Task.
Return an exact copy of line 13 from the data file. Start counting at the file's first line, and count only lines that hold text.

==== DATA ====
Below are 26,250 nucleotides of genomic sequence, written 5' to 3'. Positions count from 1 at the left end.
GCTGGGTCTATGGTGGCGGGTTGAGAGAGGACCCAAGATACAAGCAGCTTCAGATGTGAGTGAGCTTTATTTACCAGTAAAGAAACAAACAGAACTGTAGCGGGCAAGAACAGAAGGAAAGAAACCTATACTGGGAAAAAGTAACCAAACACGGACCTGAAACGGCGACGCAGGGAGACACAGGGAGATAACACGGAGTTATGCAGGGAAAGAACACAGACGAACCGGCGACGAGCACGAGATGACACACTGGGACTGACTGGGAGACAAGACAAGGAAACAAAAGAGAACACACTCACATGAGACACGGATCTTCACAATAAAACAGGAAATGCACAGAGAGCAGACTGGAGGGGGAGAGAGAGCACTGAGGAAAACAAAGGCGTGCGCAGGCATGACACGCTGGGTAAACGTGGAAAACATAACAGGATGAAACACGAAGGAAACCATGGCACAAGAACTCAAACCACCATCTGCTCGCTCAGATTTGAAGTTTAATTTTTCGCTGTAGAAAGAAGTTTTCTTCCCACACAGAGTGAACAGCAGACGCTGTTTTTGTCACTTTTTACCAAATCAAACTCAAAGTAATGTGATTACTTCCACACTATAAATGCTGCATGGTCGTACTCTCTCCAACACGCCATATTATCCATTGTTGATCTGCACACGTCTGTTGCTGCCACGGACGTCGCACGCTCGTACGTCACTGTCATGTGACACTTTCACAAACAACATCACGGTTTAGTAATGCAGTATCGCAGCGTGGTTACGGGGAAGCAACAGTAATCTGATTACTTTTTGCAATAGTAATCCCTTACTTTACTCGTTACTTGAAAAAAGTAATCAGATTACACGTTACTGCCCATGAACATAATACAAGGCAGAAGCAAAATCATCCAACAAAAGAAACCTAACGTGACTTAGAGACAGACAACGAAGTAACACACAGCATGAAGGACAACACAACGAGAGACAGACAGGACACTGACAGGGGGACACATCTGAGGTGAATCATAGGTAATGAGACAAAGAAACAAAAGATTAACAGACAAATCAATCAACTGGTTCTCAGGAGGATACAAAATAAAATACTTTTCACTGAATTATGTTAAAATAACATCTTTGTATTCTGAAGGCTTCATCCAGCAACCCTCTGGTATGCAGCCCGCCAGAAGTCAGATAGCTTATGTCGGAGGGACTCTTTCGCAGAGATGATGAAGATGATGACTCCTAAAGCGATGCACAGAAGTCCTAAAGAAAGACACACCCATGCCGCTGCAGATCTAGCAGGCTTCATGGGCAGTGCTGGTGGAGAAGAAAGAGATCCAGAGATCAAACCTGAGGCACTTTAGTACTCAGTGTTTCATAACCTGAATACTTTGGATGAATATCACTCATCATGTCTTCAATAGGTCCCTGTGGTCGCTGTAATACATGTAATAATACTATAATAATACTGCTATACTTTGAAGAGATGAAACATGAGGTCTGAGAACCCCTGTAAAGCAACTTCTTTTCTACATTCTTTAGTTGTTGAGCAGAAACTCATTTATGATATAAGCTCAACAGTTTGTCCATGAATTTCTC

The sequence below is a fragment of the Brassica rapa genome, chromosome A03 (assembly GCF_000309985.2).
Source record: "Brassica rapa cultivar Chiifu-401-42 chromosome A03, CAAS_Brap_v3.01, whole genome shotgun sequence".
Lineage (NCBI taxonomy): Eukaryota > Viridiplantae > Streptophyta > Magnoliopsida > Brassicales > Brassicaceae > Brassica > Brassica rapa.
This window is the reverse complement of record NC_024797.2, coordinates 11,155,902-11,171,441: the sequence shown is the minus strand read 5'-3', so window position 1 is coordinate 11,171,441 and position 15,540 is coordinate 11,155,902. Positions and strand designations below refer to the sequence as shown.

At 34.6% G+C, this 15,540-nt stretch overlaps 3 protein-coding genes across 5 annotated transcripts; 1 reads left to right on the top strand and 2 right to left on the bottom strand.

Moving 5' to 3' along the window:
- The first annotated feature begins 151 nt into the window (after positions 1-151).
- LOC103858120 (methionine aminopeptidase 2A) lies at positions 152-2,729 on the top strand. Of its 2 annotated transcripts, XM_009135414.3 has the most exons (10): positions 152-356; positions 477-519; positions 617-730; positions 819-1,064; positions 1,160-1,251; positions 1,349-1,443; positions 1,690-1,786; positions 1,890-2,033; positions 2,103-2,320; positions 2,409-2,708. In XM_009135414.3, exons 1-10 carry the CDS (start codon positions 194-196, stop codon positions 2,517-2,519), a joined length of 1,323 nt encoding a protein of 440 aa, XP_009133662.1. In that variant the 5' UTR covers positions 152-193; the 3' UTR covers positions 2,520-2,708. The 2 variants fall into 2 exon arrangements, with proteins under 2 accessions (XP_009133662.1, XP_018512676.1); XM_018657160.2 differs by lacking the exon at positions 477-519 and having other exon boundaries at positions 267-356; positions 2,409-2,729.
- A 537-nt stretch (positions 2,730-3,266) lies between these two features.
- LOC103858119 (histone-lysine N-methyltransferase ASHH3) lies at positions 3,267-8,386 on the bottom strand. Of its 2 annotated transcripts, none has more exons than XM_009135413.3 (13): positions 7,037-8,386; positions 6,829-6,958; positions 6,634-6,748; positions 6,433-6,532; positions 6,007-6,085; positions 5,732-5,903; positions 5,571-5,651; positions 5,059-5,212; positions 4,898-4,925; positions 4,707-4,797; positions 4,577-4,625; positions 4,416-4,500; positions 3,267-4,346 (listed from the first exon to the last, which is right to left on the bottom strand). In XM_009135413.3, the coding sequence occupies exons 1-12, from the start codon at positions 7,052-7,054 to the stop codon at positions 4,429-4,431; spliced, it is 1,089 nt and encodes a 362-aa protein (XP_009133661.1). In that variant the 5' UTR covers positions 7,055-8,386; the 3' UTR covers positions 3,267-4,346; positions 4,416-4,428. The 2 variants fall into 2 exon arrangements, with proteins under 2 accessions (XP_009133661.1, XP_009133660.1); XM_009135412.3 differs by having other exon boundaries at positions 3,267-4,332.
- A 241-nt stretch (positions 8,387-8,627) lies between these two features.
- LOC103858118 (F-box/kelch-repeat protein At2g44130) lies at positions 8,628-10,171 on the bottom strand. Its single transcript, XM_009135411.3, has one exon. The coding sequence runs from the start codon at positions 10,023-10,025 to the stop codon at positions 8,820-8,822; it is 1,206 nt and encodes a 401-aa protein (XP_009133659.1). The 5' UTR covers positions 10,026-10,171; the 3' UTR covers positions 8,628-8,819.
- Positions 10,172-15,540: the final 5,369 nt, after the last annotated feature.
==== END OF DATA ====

- A 241-nt stretch (positions 8,387-8,627) lies between these two features.